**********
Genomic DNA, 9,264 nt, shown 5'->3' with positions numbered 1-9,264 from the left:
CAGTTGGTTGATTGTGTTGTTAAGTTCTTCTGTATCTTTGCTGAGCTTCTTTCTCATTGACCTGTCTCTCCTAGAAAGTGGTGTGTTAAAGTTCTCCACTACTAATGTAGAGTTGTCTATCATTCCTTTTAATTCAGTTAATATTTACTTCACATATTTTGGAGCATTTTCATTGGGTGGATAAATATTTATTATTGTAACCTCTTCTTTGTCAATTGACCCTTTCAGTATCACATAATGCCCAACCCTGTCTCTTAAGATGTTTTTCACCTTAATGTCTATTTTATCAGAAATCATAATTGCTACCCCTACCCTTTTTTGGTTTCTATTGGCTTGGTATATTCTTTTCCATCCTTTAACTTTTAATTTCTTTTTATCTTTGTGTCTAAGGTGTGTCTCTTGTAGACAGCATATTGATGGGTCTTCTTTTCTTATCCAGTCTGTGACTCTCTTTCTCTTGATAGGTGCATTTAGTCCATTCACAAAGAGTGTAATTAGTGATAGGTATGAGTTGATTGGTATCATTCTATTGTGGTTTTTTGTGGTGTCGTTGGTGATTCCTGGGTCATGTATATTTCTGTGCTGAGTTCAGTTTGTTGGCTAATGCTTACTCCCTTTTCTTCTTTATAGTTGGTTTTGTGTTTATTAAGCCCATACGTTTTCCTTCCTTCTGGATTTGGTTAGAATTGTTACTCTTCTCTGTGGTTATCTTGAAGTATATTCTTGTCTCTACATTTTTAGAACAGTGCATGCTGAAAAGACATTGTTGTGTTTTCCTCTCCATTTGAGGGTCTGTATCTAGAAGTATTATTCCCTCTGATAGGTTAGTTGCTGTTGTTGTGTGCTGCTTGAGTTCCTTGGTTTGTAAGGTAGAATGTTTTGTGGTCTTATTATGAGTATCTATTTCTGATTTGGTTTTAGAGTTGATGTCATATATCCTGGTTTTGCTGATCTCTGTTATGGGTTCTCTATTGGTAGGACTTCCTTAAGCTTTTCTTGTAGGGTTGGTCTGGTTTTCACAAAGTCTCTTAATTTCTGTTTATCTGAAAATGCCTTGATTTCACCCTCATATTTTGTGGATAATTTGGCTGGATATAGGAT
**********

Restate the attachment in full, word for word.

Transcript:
Genomic DNA, 9,264 nt, shown 5'->3' with positions numbered 1-9,264 from the left:
CAGTTGGTTGATTGTGTTGTTAAGTTCTTCTGTATCTTTGCTGAGCTTCTTTCTCATTGACCTGTCTCTCCTAGAAAGTGGTGTGTTAAAGTTCTCCACTACTAATGTAGAGTTGTCTATCATTCCTTTTAATTCAGTTAATATTTACTTCACATATTTTGGAGCATTTTCATTGGGTGGATAAATATTTATTATTGTAACCTCTTCTTTGTCAATTGACCCTTTCAGTATCACATAATGCCCAACCCTGTCTCTTAAGATGTTTTTCACCTTAATGTCTATTTTATCAGAAATCATAATTGCTACCCCTACCCTTTTTTGGTTTCTATTGGCTTGGTATATTCTTTTCCATCCTTTAACTTTTAATTTCTTTTTATCTTTGTGTCTAAGGTGTGTCTCTTGTAGACAGCATATTGATGGGTCTTCTTTTCTTATCCAGTCTGTGACTCTCTTTCTCTTGATAGGTGCATTTAGTCCATTCACAAAGAGTGTAATTAGTGATAGGTATGAGTTGATTGGTATCATTCTATTGTGGTTTTTTGTGGTGTCGTTGGTGATTCCTGGGTCATGTATATTTCTGTGCTGAGTTCAGTTTGTTGGCTAATGCTTACTCCCTTTTCTTCTTTATAGTTGGTTTTGTGTTTATTAAGCCCATACGTTTTCCTTCCTTCTGGATTTGGTTAGAATTGTTACTCTTCTCTGTGGTTATCTTGAAGTATATTCTTGTCTCTACATTTTTAGAACAGTGCATGCTGAAAAGACATTGTTGTGTTTTCCTCTCCATTTGAGGGTCTGTATCTAGAAGTATTATTCCCTCTGATAGGTTAGTTGCTGTTGTTGTGTGCTGCTTGAGTTCCTTGGTTTGTAAGGTAGAATGTTTTGTGGTCTTATTATGAGTATCTATTTCTGATTTGGTTTTAGAGTTGATGTCATATATCCTGGTTTTGCTGATCTCTGTTATGGGTTCTCTATTGGTAGGACTTCCTTAAGCTTTTCTTGTAGGGTTGGTCTGGTTTTCACAAAGTCTCTTAATTTCTGTTTATCTGAAAATGCCTTGATTTCACCCTCATATTTTGTGGATAATTTGGCTGGATATAGGAT